I texted a bit this weekend with my friend Shannon. I don't know if I have ever written out my favorite story with Shannon on this blog...but I was with her when her water broke quite dramatically before her second child was born. That story is in my top three stories of all time, which is saying something, because I have a lot of stories (other two: Story City and the Water Skiing Story). If I have time today I'll look to see if I have already written my Shannon Story, or maybe I'll just write it out again because it's as good as it gets.

Anyway, Shannon is a supporter of mothers, of birth, of making sure women feel empowered and strong during pregnancy and postpartum. She has a studio on California that offers all sorts of classes and workshops and seminars that basically surround the new mama with resources and support and friendship.

So it is not a real surprise that the words I think about most often while in the throws of labor are Shannon's words to me, spoken before I had Ivar. She had two kids already and knew all that was ahead of me. When I was concerned about the pain of labor she said to me, "Becca, you are a strong Scandinavian woman built for giving birth."

Those encouraging words always come to mind while gripping some hallway railing, trying to breath through intensifying contractions. At the moments when I wonder if I will really survive this pain, I begin to remember that I am a strong woman, built for giving birth.

So that's what is ahead! I have a doctor's appointment today and I have a feeling they are going to want to get things started. So prayers would be so appreciated. Especially for the moments when I'm white-knuckle gripping the hallway railing! This isn't my first rodeo, and I am fully aware of what comes next... But I'm also aware that after that part, I HAVE A BABY!!!!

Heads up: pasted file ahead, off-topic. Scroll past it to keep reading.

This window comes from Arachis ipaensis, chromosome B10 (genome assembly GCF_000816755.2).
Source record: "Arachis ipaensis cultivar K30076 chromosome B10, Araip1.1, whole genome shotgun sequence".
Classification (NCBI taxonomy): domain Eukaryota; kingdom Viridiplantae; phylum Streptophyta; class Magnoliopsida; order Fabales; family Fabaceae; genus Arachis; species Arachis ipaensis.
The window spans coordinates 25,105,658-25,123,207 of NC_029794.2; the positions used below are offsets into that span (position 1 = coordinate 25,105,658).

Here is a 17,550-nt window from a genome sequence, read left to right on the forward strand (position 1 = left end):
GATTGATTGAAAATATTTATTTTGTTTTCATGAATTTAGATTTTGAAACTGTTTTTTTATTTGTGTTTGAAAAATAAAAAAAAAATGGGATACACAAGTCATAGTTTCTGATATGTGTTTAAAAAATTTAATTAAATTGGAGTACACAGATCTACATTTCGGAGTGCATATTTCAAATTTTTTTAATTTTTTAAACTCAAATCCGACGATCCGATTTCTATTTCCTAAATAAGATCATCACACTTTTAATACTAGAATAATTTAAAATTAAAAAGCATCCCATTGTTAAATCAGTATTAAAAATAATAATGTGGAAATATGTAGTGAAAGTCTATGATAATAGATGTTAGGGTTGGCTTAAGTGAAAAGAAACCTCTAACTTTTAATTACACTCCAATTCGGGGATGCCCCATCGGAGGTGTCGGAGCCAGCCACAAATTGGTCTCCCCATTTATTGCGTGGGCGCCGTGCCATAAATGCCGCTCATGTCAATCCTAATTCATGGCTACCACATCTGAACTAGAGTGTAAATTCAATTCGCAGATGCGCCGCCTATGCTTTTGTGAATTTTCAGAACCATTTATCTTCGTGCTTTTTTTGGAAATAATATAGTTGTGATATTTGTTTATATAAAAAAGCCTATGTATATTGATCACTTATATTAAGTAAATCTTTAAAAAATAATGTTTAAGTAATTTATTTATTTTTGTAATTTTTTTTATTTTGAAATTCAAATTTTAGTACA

And I do want to just say this: I LOVE being pregnant. And I am going to miss this feeling. I love carrying a life in my womb. I love that I get the honor of feeling baby move and sway and kick and dance inside of me. The miracle of it all is not lost on me for a moment.

In an odd twist, this pregnancy has been my very best. I have felt healthy and strong and able the whole time, right up to the end. Take that Geriatric Pregnancy Pamphlet that told me all the things to worry and fear! I felt better at age 38 than I did at 30! And I don't take that for granted either. I know every pregnancy is different for every woman, but what a joy to have this one to leave me feeling so good and grateful.

So I'm off. I got up at 4:30 this morning and got a few more things situated. You'll be happy to know the inside of my microwave looks brand new. I do believe that means it is time to go and have a baby.


the good fruit app


I have this app idea called Good Fruit. I think about this app nearly every week. It's just a hub on your phone where you can report what fruit is awesome at what store and location on that day.

For example, last week I got peaches at Aldi and they were the best ever. Perfect in every way. I would have logged on and reported "The peaches called "Hollywood" that I purchased on Saturday August 3rd were exceptional. I got them at the Aldi with this zip code." And then if someone was at Aldi later that week, they can get the peaches too and leave their own comment. Because the kicker is that this week I bought the same peaches and now they're mealy and not worth it. I would quickly log on, enter the fruit, brand, date and description and tell others to forgo to the peaches.

That all sounds way more complicated than this nifty little app would be. It would be simple and fast. And it would mean you would know if the green grapes are good and firm or soft and lame.

I'd love to see this one available. I'd drive to a special grocery store if I knew the cherries there were fantastic and affordable.

Anyways, these are the things I am thinking about these days. Still no baby as of Saturday night, still no real contractions. But my official due date isn't until tomorrow, so I can't actually complain yet. It's just that I feel so ready! So I think about app ideas.

Yesterday our One Fun Thing was to cook hotdogs over the fire. I'll tell you it was not that fun. It was rather stressful and full of bugs. But that's okay. My clean bathroom continued to bring me joy all day long.

Today our One Fun Thing was homemade cheese curds (Those are cheese strands hanging from the kids mouths above). I had a hankerin' for some fair food and decided to make it at home. For dinner we had cheese curds, sweet corn, fried green tomatoes and watermelon. It was all delicious.

I'd get on the Good Fruit App and report that the watermelon I bought at Aldi today was awesome and only $3.99.